Of course it was right to show solidarity with the French in the wake of the massacre at the offices of the satirical magazine “Charlie Hebdo.” Western, pluralistic societies must be vigilant in protecting the right of free speech.
But we must remember that tolerance also is a virtue of a free society.
Leaders from around the world and millions of marchers gathered in Paris and other cities to declare, “Je suis Charlie” – “I am Charlie” – following the brutal murder by Islamist terrorists of cartoonists and editors at the magazine and police who tried to protect them. The show of support was both a commitment to free speech and a reproach to the primitive, radical fundamentalism of the terrorists.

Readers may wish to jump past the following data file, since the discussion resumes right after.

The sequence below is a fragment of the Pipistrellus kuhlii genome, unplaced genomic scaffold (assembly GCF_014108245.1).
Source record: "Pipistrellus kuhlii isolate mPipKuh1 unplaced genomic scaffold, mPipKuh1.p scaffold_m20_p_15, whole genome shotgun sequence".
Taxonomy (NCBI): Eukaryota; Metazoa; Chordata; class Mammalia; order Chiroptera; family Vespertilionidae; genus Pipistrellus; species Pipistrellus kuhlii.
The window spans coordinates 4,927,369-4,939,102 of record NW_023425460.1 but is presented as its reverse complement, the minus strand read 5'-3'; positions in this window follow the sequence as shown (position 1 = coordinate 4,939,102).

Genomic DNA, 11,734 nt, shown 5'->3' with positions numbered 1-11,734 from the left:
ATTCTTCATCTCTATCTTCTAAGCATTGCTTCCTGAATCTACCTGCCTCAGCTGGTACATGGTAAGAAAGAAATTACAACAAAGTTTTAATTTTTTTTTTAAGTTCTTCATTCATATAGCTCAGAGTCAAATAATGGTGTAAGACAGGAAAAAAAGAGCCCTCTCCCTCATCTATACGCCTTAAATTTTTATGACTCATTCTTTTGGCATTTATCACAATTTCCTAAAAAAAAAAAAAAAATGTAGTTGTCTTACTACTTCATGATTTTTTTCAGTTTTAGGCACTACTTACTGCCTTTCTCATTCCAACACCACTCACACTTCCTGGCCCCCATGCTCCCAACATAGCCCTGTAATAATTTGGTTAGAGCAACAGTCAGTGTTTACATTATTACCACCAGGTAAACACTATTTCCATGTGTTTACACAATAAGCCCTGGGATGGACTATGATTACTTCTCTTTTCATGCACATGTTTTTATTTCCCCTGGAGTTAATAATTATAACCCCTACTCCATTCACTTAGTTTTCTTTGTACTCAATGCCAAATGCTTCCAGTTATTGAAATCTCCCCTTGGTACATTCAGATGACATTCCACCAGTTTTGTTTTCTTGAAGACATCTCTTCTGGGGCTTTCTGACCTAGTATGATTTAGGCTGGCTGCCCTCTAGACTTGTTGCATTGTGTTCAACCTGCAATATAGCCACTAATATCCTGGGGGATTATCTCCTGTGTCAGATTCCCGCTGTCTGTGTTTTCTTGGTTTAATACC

But many in the Muslim world did not view the massacre and the response by Western nations in such black-and-white terms. While many condemned the murders, thousands of marchers throughout much of the Middle East and in Muslim communities in Europe held demonstrations of their own to protest the depiction of Mohammad by the satirists at “Charlie Hebdo.”
They found the cartoons offensive – and why wouldn’t they? That was the intention of the artists at “Charlie Hebdo.” The cartoons were designed to offend, to provoke, to rile the Muslim community in France and around the world